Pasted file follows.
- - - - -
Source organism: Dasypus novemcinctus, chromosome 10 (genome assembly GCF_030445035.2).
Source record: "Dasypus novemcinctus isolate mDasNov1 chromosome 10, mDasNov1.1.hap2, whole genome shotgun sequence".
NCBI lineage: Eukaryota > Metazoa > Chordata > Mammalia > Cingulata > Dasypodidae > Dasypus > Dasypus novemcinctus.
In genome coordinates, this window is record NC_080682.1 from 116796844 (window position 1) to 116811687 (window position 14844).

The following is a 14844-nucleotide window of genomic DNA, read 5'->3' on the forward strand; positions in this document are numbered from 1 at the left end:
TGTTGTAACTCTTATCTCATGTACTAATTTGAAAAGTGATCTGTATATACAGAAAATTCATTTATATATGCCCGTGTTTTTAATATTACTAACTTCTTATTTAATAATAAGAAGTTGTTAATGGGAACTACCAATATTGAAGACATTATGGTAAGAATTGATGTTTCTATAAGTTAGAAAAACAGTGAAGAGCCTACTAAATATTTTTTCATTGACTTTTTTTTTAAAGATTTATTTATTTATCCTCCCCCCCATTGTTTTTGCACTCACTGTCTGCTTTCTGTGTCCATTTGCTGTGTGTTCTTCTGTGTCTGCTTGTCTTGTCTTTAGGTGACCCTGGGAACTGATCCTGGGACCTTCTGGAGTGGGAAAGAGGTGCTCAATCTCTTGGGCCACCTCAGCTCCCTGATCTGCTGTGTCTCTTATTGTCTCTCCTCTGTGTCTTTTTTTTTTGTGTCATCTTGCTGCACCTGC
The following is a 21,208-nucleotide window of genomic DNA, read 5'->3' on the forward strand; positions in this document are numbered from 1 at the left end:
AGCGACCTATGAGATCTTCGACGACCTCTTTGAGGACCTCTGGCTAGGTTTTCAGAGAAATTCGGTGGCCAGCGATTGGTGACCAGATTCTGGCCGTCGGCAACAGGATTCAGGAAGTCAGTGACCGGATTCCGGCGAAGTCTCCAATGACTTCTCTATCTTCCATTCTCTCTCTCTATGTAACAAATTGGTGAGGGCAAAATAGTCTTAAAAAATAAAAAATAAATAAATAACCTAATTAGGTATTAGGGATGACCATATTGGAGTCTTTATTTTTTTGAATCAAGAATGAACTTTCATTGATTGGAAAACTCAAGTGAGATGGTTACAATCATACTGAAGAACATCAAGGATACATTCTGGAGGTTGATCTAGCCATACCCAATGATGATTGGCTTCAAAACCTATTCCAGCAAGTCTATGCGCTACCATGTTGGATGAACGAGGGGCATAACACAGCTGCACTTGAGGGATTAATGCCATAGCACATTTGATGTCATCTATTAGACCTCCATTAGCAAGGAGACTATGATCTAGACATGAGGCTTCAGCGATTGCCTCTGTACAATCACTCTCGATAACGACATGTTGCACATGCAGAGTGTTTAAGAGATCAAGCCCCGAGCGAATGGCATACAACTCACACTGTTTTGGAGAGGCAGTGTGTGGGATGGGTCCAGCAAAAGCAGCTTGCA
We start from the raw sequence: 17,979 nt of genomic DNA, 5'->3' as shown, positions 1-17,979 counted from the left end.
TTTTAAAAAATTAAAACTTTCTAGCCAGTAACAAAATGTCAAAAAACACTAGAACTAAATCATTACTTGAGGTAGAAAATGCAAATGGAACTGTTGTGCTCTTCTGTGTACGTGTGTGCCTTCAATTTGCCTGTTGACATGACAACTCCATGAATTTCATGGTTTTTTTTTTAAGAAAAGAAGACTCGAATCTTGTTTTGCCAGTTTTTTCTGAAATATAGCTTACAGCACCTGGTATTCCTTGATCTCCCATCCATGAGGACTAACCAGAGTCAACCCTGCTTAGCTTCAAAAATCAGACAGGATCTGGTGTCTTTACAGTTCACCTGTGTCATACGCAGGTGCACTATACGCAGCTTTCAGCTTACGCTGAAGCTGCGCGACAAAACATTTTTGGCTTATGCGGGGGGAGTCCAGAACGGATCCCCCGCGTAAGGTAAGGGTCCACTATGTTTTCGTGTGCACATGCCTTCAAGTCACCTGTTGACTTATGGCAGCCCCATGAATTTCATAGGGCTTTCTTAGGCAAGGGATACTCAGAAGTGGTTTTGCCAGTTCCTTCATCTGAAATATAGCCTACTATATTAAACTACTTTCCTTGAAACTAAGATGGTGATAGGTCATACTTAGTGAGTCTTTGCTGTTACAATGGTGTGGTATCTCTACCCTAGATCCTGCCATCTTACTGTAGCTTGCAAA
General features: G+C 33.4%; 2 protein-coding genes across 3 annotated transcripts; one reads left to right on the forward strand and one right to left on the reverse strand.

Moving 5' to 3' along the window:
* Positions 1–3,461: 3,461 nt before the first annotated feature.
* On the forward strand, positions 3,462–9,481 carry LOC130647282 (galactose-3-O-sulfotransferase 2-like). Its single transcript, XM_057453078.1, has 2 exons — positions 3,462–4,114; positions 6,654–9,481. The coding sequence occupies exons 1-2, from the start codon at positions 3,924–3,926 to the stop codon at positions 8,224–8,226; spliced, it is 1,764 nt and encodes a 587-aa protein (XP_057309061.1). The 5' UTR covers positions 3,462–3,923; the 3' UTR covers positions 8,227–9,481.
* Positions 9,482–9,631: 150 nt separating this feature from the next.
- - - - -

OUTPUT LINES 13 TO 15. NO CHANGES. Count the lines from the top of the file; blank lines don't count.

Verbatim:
* Positions 1–3,461: 3,461 nt before the first annotated feature.
* On the forward strand, positions 3,462–9,481 carry LOC130647282 (galactose-3-O-sulfotransferase 2-like). Its single transcript, XM_057453078.1, has 2 exons — positions 3,462–4,114; positions 6,654–9,481. The coding sequence occupies exons 1-2, from the start codon at positions 3,924–3,926 to the stop codon at positions 8,224–8,226; spliced, it is 1,764 nt and encodes a 587-aa protein (XP_057309061.1). The 5' UTR covers positions 3,462–3,923; the 3' UTR covers positions 8,227–9,481.
* Positions 9,482–9,631: 150 nt separating this feature from the next.